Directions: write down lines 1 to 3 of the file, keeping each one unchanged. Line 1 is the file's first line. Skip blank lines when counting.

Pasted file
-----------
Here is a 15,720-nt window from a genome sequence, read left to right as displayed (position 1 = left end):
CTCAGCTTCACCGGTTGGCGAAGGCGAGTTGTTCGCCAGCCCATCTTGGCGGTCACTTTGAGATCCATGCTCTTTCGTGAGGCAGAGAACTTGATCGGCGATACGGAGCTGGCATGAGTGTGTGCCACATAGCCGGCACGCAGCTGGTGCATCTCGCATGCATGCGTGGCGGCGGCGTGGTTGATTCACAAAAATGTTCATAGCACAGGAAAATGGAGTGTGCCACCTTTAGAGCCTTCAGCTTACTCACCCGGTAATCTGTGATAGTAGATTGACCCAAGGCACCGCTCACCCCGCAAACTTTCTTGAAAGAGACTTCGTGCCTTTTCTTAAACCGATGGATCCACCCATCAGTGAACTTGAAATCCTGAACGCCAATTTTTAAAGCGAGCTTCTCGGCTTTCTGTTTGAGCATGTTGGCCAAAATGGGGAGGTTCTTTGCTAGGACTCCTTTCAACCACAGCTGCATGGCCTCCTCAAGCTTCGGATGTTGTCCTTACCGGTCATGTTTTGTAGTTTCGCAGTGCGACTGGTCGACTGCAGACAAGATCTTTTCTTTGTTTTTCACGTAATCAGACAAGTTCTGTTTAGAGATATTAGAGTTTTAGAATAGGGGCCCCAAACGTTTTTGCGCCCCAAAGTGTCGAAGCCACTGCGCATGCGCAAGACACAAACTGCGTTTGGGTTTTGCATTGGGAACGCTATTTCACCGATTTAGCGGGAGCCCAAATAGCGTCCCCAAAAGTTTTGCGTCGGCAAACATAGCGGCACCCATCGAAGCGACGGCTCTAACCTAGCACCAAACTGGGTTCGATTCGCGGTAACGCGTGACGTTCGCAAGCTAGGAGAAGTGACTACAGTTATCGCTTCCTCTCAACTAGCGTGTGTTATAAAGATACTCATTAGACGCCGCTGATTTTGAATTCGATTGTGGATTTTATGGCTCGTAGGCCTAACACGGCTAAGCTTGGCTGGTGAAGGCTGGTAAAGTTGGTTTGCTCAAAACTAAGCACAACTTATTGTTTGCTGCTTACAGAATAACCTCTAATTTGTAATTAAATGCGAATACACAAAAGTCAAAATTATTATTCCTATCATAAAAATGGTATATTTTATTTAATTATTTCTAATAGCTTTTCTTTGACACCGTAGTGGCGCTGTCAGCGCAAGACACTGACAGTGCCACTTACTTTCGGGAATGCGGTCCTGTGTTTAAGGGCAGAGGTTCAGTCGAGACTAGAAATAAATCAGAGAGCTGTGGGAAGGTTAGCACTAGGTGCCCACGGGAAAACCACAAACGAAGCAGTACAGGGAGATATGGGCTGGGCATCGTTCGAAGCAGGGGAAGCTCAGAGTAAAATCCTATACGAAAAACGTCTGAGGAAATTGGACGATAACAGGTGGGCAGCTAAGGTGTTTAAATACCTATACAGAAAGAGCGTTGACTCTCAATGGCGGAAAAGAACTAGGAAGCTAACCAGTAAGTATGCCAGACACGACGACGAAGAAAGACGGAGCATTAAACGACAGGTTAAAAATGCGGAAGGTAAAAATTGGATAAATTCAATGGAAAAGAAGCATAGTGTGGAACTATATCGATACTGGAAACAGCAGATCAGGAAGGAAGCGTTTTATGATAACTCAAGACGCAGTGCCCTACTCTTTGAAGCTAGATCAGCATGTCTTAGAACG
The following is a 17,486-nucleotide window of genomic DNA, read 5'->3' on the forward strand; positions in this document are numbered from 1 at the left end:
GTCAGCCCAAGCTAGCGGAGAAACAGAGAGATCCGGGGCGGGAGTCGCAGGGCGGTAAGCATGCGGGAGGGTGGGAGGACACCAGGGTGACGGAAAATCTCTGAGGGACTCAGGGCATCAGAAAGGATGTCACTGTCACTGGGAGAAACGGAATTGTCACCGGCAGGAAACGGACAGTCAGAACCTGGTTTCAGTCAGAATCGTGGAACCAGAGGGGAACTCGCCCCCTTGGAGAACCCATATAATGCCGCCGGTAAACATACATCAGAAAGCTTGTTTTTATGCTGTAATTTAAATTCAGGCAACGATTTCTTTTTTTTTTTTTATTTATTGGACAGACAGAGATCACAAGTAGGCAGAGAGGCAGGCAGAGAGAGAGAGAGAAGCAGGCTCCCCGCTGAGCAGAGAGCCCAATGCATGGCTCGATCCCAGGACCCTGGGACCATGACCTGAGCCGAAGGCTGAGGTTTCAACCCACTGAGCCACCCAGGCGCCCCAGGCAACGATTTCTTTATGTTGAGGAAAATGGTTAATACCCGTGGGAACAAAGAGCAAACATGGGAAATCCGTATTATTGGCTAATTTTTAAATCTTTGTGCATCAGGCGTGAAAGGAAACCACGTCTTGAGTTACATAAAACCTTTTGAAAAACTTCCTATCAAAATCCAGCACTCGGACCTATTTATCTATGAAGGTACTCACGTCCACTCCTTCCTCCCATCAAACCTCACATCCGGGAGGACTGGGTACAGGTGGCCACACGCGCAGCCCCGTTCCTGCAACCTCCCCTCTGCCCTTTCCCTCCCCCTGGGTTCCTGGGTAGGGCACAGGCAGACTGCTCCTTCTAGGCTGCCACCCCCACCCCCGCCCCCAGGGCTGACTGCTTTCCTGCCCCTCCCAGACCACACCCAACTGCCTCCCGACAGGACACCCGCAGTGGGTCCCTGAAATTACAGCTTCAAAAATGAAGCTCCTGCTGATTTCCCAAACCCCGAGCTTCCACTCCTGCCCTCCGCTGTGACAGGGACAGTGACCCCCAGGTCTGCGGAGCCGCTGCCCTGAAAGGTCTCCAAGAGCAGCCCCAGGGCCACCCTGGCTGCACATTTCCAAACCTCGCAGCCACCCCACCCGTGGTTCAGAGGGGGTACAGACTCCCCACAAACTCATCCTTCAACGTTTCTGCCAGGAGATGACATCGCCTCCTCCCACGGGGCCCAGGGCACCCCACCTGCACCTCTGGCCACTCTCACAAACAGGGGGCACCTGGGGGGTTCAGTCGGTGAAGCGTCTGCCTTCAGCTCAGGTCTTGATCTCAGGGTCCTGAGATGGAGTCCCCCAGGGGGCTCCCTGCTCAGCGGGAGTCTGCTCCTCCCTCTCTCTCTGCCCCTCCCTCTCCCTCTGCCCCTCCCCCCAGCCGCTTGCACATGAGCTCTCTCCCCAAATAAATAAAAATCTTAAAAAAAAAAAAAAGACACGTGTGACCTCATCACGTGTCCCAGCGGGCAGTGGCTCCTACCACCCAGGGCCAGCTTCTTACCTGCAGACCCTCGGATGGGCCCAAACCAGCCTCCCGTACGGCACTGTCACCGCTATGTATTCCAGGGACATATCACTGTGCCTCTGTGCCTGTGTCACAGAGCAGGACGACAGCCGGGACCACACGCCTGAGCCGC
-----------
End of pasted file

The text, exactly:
Here is a 15,720-nt window from a genome sequence, read left to right as displayed (position 1 = left end):
CTCAGCTTCACCGGTTGGCGAAGGCGAGTTGTTCGCCAGCCCATCTTGGCGGTCACTTTGAGATCCATGCTCTTTCGTGAGGCAGAGAACTTGATCGGCGATACGGAGCTGGCATGAGTGTGTGCCACATAGCCGGCACGCAGCTGGTGCATCTCGCATGCATGCGTGGCGGCGGCGTGGTTGATTCACAAAAATGTTCATAGCACAGGAAAATGGAGTGTGCCACCTTTAGAGCCTTCAGCTTACTCACCCGGTAATCTGTGATAGTAGATTGACCCAAGGCACCGCTCACCCCGCAAACTTTCTTGAAAGAGACTTCGTGCCTTTTCTTAAACCGATGGATCCACCCATCAGTGAACTTGAAATCCTGAACGCCAATTTTTAAAGCGAGCTTCTCGGCTTTCTGTTTGAGCATGTTGGCCAAAATGGGGAGGTTCTTTGCTAGGACTCCTTTCAACCACAGCTGCATGGCCTCCTCAAGCTTCGGATGTTGTCCTTACCGGTCATGTTTTGTAGTTTCGCAGTGCGACTGGTCGACTGCAGACAAGATCTTTTCTTTGTTTTTCACGTAATCAGACAAGTTCTGTTTAGAGATATTAGAGTTTTAGAATAGGGGCCCCAAACGTTTTTGCGCCCCAAAGTGTCGAAGCCACTGCGCATGCGCAAGACACAAACTGCGTTTGGGTTTTGCATTGGGAACGCTATTTCACCGATTTAGCGGGAGCCCAAATAGCGTCCCCAAAAGTTTTGCGTCGGCAAACATAGCGGCACCCATCGAAGCGACGGCTCTAACCTAGCACCAAACTGGGTTCGATTCGCGGTAACGCGTGACGTTCGCAAGCTAGGAGAAGTGACTACAGTTATCGCTTCCTCTCAACTAGCGTGTGTTATAAAGATACTCATTAGACGCCGCTGATTTTGAATTCGATTGTGGATTTTATGGCTCGTAGGCCTAACACGGCTAAGCTTGGCTGGTGAAGGCTGGTAAAGTTGGTTTGCTCAAAACTAAGCACAACTTATTGTTTGCTGCTTACAGAATAACCTCTAATTTGTAATTAAATGCGAATACACAAAAGTCAAAATTATTATTCCTATCATAAAAATGGTATATTTTATTTAATTATTTCTAATAGCTTTTCTTTGACACCGTAGTGGCGCTGTCAGCGCAAGACACTGACAGTGCCACTTACTTTCGGGAATGCGGTCCTGTGTTTAAGGGCAGAGGTTCAGTCGAGACTAGAAATAAATCAGAGAGCTGTGGGAAGGTTAGCACTAGGTGCCCACGGGAAAACCACAAACGAAGCAGTACAGGGAGATATGGGCTGGGCATCGTTCGAAGCAGGGGAAGCTCAGAGTAAAATCCTATACGAAAAACGTCTGAGGAAATTGGACGATAACAGGTGGGCAGCTAAGGTGTTTAAATACCTATACAGAAAGAGCGTTGACTCTCAATGGCGGAAAAGAACTAGGAAGCTAACCAGTAAGTATGCCAGACACGACGACGAAGAAAGACGGAGCATTAAACGACAGGTTAAAAATGCGGAAGGTAAAAATTGGATAAATTCAATGGAAAAGAAGCATAGTGTGGAACTATATCGATACTGGAAACAGCAGATCAGGAAGGAAGCGTTTTATGATAACTCAAGACGCAGTGCCCTACTCTTTGAAGCTAGATCAGCATGTCTTAGAACG
The following is a 17,486-nucleotide window of genomic DNA, read 5'->3' on the forward strand; positions in this document are numbered from 1 at the left end: